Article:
Showing spine at the WTO negotiations

With just weeks left for WTO members to finalise the post-Bali work programme under the Doha Round, India must be ready with a robust strategy to counter being wrongly blamed for lack of progress in the negotiations.

Updated - July 16, 2015 01:52 am IST

Published - July 16, 2015 01:04 am IST

A file photo of  Indian farmers hold on to a railing as they watch their fellow farmers take out a protest rally against World Trade Organization.

A file photo of Indian farmers hold on to a railing as they watch their fellow farmers take out a protest rally against World Trade Organization.

With just a few weeks left for the World Trade Organization (WTO) members to finalise the post-Bali work programme under the Doha Round, the season for wrongfully blaming India for the deadlock in multilateral trade negotiations at the WTO is back. The stand being taken by the developed countries suggests that they are not willing to abide by what had been agreed to earlier in the Doha negotiations. In contrast, they are pressuring India to take onerous commitments that were not even contemplated during the negotiations. They also seem to be preparing grounds for shifting the blame on India for not yielding to these demands. Further, the developed countries have stalled negotiations on a permanent solution to the problem of public stockholding for food security.

This poses triple challenges for the government — securing India’s interests in the multilateral trade negotiations; explaining its negotiating position to its key trade partners, and fighting the perception battle in the media. How the Department of Commerce and other key arms of the government grapple with these challenges will determine whether India will be wrongly blamed, yet again, for a lack of progress in the negotiations.

As decided at the 2013 Bali Ministerial Conference of the WTO, the post-Bali work programme is required to build on the decisions taken at Bali on agriculture, development and least-developed countries’ issues, as well as all other issues under the Doha mandate that are central to concluding the Doha Round. It is also expected to provide for a permanent solution to the problem of public stockholding for food security purposes, an issue that was partially resolved at Bali through the so-called peace clause.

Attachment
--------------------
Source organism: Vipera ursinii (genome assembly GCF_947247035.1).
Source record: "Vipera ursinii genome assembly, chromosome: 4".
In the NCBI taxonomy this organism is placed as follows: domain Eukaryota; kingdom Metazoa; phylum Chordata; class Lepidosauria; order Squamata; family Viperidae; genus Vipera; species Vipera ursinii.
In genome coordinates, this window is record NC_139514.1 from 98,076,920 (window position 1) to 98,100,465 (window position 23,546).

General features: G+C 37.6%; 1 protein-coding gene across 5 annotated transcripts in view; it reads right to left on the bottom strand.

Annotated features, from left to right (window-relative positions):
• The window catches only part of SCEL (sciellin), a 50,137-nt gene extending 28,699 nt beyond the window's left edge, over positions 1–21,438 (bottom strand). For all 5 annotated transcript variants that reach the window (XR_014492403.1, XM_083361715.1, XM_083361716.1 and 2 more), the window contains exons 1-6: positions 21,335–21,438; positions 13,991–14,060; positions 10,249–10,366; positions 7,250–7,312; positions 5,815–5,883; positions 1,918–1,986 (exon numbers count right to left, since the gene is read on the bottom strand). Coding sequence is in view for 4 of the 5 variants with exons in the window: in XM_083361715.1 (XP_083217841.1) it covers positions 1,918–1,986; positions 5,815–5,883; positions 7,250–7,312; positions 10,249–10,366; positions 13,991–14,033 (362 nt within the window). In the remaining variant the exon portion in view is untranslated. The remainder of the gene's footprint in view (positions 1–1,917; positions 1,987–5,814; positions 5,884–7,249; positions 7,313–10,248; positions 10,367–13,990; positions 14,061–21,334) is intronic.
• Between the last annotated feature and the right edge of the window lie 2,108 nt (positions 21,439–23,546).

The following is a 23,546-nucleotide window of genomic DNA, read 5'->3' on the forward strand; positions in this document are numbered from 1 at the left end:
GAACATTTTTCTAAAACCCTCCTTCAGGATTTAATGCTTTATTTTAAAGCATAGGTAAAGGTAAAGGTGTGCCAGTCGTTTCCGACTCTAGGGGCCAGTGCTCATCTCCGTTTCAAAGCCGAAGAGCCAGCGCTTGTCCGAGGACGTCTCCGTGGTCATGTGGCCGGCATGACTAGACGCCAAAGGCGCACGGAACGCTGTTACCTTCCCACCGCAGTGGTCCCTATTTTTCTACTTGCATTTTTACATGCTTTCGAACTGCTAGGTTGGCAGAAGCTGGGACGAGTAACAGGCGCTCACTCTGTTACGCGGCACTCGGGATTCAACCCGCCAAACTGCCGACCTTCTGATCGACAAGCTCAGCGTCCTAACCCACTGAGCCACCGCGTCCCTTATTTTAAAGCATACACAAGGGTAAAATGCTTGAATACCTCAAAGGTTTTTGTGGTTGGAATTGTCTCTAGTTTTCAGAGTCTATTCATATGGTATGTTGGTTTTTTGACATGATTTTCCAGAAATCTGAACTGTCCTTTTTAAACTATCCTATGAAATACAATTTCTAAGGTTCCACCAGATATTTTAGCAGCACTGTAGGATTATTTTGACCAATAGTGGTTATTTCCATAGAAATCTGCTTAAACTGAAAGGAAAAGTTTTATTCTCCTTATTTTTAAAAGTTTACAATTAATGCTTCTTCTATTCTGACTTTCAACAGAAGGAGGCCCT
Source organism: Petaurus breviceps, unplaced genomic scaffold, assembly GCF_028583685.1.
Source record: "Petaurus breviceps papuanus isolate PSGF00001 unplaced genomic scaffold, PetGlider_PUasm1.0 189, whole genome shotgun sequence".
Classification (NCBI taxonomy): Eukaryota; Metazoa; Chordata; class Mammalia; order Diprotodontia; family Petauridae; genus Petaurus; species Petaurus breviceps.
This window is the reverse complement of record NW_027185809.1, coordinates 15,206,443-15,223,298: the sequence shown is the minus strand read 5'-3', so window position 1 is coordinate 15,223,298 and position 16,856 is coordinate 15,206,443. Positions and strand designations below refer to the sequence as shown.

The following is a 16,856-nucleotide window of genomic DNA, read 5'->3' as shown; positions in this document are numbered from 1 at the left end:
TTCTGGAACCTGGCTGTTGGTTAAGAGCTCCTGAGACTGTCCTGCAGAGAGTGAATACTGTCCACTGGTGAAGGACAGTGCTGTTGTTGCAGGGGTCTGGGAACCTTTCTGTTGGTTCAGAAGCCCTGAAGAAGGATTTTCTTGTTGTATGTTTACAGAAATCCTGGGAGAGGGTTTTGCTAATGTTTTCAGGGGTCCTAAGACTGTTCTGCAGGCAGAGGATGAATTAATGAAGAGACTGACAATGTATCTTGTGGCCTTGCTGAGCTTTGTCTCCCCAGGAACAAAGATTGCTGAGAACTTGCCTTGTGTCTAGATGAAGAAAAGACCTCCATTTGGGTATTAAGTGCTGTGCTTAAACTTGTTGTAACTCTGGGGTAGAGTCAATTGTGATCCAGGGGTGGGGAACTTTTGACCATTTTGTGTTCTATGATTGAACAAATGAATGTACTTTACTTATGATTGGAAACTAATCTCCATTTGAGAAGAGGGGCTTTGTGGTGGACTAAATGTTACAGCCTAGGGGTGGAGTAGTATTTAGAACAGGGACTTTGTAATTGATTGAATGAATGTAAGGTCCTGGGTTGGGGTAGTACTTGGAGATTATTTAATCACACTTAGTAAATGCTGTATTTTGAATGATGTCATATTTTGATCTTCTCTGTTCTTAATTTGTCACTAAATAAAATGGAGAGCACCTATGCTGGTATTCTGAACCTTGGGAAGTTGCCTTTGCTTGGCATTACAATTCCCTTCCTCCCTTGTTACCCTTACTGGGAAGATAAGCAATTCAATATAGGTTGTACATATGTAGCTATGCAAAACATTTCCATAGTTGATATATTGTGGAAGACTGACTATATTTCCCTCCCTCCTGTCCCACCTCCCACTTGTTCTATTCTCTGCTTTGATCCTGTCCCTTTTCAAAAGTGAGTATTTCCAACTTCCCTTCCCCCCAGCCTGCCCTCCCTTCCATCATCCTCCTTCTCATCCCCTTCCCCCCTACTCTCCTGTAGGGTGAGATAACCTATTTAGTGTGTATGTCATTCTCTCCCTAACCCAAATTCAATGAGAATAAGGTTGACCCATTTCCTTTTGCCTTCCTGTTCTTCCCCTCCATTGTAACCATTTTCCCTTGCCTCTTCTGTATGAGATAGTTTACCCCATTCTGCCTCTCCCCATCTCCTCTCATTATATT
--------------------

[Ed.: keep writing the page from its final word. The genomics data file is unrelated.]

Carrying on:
Farm subsidies Over the past six months, WTO members have engaged intensively to address some of the key impediments in a successful completion of the Doha Round. With the objective of showing some concrete outcomes by the Nairobi Ministerial Conference of the WTO, the Director General of the World Trade Organization, Roberto Azevêdo, has repeatedly exhorted countries to focus on issues that are “doable for all members and not just for some”. This has provided an escape route to the developed countries to ward off demands for cuts in their farm subsidies. This is one of the central issues in the Doha Round, on which significant progress was already made by July 2008. But the developed countries are now using various stratagems to wriggle out of their part of the negotiating deal on agriculture.

It is an open secret that a lowering of ambition on farm subsidies is a thinly veiled attempt at shielding the United States from taking commitments that might require it to make changes to its recent Farm Act. Ironically, a lowering of ambition in farm subsidies is sought to be limited only to the developed countries.

Developments in Geneva suggest that the developed countries are aggressively seeking onerous commitments from India and China that are not part of the negotiating agenda on farm subsidies and were not even contemplated during the entire course of the Doha Round. These relate to curtailing flexibilities for granting subsidies on agriculture inputs and imposing fixed monetary ceilings on certain categories of farm support provided by India and China.

Thus, it would be low ambition for commitments by the developed countries, but extremely high ambition for obligations by India and China. Clearly, at the WTO, some of the developed countries do not mean what they say, nor do they say what they mean.

So, are the developed countries being merely unrealistic in their expectation that India and China would yield to their unreasonable demands? Perhaps not.

Behind the strategy Pressuring developing countries, particularly India, to make concessions that go beyond the negotiating mandate is a part of strategy effectively deployed by the developed countries in the course of the Doha Round whereby they have deflected attention from their own repeated failures to do their part for a possible trade deal. Let me illustrate this. From 2005 onwards, the U.S. has successfully diverted attention from its inability to cut cotton subsidies — a crucial element in the negotiating template — and shifted the blame on India for a lack of progress in negotiations.

India has proved to be a soft target in the past for papering over negotiating inaction by the developed countries. The example of sectoral initiatives in tariffs is particularly relevant. Although the negotiating mandate merely contemplated non-mandatory participation in sectoral initiatives for elimination of tariffs, in an unusual twist to the English language, the developed countries sought to interpret “non-mandatory” to imply mandatory participation by Brazil, China and India in the sectoral initiatives. Understandably, India firmly resisted such pressures, and was wrongly blamed for impeding progress in the negotiations.